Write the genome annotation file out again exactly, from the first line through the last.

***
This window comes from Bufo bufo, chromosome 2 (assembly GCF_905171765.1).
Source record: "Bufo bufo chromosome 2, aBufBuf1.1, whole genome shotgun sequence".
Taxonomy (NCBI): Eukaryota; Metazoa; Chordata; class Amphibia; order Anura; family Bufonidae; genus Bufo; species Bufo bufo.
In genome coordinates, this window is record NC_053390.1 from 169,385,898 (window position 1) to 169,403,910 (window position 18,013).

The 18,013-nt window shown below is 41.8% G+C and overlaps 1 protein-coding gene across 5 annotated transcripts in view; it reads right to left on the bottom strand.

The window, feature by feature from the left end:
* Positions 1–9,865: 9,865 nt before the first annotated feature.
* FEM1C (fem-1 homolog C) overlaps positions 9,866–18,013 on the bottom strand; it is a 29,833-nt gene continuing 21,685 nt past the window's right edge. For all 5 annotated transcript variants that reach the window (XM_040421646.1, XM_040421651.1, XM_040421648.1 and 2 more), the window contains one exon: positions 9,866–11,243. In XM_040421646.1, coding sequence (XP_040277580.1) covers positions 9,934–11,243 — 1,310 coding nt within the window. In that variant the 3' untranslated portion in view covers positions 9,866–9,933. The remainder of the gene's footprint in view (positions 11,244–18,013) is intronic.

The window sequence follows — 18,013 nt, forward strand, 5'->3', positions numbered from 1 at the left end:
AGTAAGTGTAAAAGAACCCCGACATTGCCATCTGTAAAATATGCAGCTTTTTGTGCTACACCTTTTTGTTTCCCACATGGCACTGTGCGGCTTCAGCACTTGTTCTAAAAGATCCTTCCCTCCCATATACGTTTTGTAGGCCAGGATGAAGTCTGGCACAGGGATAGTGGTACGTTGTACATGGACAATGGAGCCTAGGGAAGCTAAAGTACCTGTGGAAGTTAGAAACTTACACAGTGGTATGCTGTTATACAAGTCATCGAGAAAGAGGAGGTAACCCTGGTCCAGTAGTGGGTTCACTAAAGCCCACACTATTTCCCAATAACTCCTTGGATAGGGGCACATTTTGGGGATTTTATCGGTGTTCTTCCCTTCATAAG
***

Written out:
This window comes from Bufo bufo, chromosome 2 (assembly GCF_905171765.1).
Source record: "Bufo bufo chromosome 2, aBufBuf1.1, whole genome shotgun sequence".
Taxonomy (NCBI): Eukaryota; Metazoa; Chordata; class Amphibia; order Anura; family Bufonidae; genus Bufo; species Bufo bufo.
In genome coordinates, this window is record NC_053390.1 from 169,385,898 (window position 1) to 169,403,910 (window position 18,013).

The 18,013-nt window shown below is 41.8% G+C and overlaps 1 protein-coding gene across 5 annotated transcripts in view; it reads right to left on the bottom strand.

The window, feature by feature from the left end:
* Positions 1–9,865: 9,865 nt before the first annotated feature.
* FEM1C (fem-1 homolog C) overlaps positions 9,866–18,013 on the bottom strand; it is a 29,833-nt gene continuing 21,685 nt past the window's right edge. For all 5 annotated transcript variants that reach the window (XM_040421646.1, XM_040421651.1, XM_040421648.1 and 2 more), the window contains one exon: positions 9,866–11,243. In XM_040421646.1, coding sequence (XP_040277580.1) covers positions 9,934–11,243 — 1,310 coding nt within the window. In that variant the 3' untranslated portion in view covers positions 9,866–9,933. The remainder of the gene's footprint in view (positions 11,244–18,013) is intronic.

The window sequence follows — 18,013 nt, forward strand, 5'->3', positions numbered from 1 at the left end:
AGTAAGTGTAAAAGAACCCCGACATTGCCATCTGTAAAATATGCAGCTTTTTGTGCTACACCTTTTTGTTTCCCACATGGCACTGTGCGGCTTCAGCACTTGTTCTAAAAGATCCTTCCCTCCCATATACGTTTTGTAGGCCAGGATGAAGTCTGGCACAGGGATAGTGGTACGTTGTACATGGACAATGGAGCCTAGGGAAGCTAAAGTACCTGTGGAAGTTAGAAACTTACACAGTGGTATGCTGTTATACAAGTCATCGAGAAAGAGGAGGTAACCCTGGTCCAGTAGTGGGTTCACTAAAGCCCACACTATTTCCCAATAACTCCTTGGATAGGGGCACATTTTGGGGATTTTATCGGTGTTCTTCCCTTCATAAG